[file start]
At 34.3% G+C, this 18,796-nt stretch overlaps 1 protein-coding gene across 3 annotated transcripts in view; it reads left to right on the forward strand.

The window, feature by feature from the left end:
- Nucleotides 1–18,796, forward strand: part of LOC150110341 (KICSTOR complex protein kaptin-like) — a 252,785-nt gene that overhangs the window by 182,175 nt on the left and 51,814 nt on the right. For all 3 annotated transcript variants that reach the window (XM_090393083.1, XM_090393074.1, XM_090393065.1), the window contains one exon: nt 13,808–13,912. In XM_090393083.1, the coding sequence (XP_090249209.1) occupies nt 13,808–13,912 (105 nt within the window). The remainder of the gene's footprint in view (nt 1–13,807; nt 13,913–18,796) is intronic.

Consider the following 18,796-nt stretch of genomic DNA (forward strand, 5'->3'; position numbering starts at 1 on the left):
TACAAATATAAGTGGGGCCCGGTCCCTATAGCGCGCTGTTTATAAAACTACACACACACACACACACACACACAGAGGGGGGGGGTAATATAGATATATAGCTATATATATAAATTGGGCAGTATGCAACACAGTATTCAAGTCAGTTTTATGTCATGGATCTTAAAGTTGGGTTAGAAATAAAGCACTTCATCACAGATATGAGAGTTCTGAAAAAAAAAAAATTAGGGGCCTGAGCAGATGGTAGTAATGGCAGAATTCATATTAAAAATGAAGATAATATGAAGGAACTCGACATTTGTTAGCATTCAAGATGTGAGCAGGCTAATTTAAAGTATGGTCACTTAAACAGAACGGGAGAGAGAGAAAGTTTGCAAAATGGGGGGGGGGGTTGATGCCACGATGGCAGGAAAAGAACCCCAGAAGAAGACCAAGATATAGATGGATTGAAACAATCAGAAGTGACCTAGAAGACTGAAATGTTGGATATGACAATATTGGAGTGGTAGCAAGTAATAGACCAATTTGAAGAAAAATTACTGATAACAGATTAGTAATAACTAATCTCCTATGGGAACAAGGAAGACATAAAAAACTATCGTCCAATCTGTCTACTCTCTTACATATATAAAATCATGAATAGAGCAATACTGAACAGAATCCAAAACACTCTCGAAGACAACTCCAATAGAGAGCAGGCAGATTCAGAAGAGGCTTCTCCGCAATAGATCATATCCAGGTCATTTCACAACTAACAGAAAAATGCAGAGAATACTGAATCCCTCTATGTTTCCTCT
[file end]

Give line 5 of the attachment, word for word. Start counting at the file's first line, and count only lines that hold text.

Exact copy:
TACAAATATAAGTGGGGCCCGGTCCCTATAGCGCGCTGTTTATAAAACTACACACACACACACACACACACACAGAGGGGGGGGGTAATATAGATATATAGCTATATATATAAATTGGGCAGTATGCAACACAGTATTCAAGTCAGTTTTATGTCATGGATCTTAAAGTTGGGTTAGAAATAAAGCACTTCATCACAGATATGAGAGTTCTGAAAAAAAAAAAATTAGGGGCCTGAGCAGATGGTAGTAATGGCAGAATTCATATTAAAAATGAAGATAATATGAAGGAACTCGACATTTGTTAGCATTCAAGATGTGAGCAGGCTAATTTAAAGTATGGTCACTTAAACAGAACGGGAGAGAGAGAAAGTTTGCAAAATGGGGGGGGGGGTTGATGCCACGATGGCAGGAAAAGAACCCCAGAAGAAGACCAAGATATAGATGGATTGAAACAATCAGAAGTGACCTAGAAGACTGAAATGTTGGATATGACAATATTGGAGTGGTAGCAAGTAATAGACCAATTTGAAGAAAAATTACTGATAACAGATTAGTAATAACTAATCTCCTATGGGAACAAGGAAGACATAAAAAACTATCGTCCAATCTGTCTACTCTCTTACATATATAAAATCATGAATAGAGCAATACTGAACAGAATCCAAAACACTCTCGAAGACAACTCCAATAGAGAGCAGGCAGATTCAGAAGAGGCTTCTCCGCAATAGATCATATCCAGGTCATTTCACAACTAACAGAAAAATGCAGAGAATACTGAATCCCTCTATGTTTCCTCT